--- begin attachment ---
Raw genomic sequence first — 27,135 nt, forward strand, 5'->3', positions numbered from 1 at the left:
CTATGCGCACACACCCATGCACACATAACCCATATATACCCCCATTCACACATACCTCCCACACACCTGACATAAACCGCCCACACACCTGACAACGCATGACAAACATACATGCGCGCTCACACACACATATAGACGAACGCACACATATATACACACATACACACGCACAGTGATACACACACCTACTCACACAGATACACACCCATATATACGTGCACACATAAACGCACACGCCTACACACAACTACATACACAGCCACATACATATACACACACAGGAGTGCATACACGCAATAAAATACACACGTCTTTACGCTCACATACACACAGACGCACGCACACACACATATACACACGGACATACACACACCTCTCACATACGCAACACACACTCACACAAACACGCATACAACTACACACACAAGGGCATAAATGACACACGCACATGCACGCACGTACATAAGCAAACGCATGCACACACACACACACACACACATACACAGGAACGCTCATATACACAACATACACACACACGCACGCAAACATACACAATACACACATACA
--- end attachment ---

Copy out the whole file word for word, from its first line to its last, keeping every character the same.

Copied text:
Raw genomic sequence first — 27,135 nt, forward strand, 5'->3', positions numbered from 1 at the left:
CTATGCGCACACACCCATGCACACATAACCCATATATACCCCCATTCACACATACCTCCCACACACCTGACATAAACCGCCCACACACCTGACAACGCATGACAAACATACATGCGCGCTCACACACACATATAGACGAACGCACACATATATACACACATACACACGCACAGTGATACACACACCTACTCACACAGATACACACCCATATATACGTGCACACATAAACGCACACGCCTACACACAACTACATACACAGCCACATACATATACACACACAGGAGTGCATACACGCAATAAAATACACACGTCTTTACGCTCACATACACACAGACGCACGCACACACACATATACACACGGACATACACACACCTCTCACATACGCAACACACACTCACACAAACACGCATACAACTACACACACAAGGGCATAAATGACACACGCACATGCACGCACGTACATAAGCAAACGCATGCACACACACACACACACACACATACACAGGAACGCTCATATACACAACATACACACACACGCACGCAAACATACACAATACACACATACA